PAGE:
To expand on the answer by Albert:
Once upon a time, there was a mostly cash-based economy for the equivalent of $100 or less, and some sort of check for larger amounts. Then the "plastic money" became more and more prevalent -- first in the supermarket for the groceries, then at the bakery, finally at the hot dog stall for a quick snack.
But at first cash would simply become uncommon without being phased out. Small kids still get their pocket money in cash. One might give a coin to a beggar in the street. Things like that.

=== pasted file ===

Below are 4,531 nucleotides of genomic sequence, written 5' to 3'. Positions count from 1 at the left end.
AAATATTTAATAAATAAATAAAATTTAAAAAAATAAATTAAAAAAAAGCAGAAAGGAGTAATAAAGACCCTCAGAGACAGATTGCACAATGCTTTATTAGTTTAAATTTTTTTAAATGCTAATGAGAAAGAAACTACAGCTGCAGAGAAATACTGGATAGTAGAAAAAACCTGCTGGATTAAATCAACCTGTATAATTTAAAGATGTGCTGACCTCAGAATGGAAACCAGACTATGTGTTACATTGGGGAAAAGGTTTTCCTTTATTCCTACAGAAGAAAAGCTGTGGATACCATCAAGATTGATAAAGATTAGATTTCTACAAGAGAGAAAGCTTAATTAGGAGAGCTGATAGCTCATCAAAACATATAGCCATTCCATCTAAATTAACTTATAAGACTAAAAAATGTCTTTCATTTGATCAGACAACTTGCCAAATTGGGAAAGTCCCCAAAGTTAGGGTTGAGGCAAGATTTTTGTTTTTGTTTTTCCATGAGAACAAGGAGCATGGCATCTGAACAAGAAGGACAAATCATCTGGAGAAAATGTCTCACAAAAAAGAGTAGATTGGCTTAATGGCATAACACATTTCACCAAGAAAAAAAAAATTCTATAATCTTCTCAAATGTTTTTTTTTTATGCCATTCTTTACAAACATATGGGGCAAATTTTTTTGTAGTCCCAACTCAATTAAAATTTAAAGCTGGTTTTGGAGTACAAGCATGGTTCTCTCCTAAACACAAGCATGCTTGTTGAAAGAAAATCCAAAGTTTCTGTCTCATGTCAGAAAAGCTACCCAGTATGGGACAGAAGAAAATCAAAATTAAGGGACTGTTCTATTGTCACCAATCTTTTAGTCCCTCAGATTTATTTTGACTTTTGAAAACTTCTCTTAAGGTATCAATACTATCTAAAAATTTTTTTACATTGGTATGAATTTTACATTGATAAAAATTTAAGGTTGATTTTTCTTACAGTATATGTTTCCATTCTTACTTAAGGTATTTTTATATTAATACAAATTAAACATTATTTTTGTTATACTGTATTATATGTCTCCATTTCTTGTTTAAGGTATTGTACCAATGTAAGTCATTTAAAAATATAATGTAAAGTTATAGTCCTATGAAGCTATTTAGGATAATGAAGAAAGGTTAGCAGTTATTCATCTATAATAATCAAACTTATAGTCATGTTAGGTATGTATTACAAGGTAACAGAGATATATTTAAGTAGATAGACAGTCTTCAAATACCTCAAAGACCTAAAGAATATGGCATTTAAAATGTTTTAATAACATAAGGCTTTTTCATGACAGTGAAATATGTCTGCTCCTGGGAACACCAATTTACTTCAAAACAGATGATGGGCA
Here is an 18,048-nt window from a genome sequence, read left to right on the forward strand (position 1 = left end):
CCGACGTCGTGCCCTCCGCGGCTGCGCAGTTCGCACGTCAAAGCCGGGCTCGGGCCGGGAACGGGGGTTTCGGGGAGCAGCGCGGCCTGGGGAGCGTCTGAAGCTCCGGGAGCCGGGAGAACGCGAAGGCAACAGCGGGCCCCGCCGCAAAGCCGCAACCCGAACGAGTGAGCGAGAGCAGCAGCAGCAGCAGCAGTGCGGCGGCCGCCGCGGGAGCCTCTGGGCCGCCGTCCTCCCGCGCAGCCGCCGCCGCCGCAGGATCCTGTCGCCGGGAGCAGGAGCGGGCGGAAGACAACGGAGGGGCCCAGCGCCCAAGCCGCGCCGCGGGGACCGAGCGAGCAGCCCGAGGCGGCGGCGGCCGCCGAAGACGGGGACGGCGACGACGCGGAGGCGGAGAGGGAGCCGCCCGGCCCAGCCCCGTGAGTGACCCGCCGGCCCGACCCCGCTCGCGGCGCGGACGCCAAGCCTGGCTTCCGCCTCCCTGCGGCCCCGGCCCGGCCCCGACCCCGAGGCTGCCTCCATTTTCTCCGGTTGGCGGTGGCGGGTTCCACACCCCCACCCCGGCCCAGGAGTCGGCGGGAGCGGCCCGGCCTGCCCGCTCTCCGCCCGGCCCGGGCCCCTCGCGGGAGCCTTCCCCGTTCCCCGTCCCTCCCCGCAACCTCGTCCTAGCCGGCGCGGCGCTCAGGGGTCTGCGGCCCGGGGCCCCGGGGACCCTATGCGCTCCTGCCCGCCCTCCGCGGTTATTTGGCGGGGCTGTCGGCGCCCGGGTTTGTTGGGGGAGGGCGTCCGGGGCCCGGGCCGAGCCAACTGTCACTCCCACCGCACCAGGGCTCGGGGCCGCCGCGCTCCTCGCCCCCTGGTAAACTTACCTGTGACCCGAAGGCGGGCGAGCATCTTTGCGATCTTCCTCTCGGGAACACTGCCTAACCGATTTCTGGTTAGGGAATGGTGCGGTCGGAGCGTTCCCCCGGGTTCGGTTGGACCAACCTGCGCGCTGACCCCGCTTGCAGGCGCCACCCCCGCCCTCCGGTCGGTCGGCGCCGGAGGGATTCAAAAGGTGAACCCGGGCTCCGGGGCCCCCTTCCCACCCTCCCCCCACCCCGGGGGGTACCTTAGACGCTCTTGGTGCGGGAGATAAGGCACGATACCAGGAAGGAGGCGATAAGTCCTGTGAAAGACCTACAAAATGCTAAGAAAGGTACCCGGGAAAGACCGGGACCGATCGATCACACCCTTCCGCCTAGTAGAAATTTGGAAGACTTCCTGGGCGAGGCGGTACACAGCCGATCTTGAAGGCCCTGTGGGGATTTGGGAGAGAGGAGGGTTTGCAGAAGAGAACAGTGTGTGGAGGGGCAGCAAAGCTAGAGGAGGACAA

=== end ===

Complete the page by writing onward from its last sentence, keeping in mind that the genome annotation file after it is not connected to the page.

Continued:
At some point, the government advises the citizens that a cashless economy is fine, but they should keep a little bit of cash in a safe place. Just as many governments advise their citizen to keep food and water for a few days at home, and candles and matches, and a battery-powered radio.
So sober, respectable citizens have an envelope with some mixed-denomination bills somewhere in their desks, and most still have a handful of coins somewhere.
When the blackout comes, those reserves are not nearly enough, any interesting stories arise.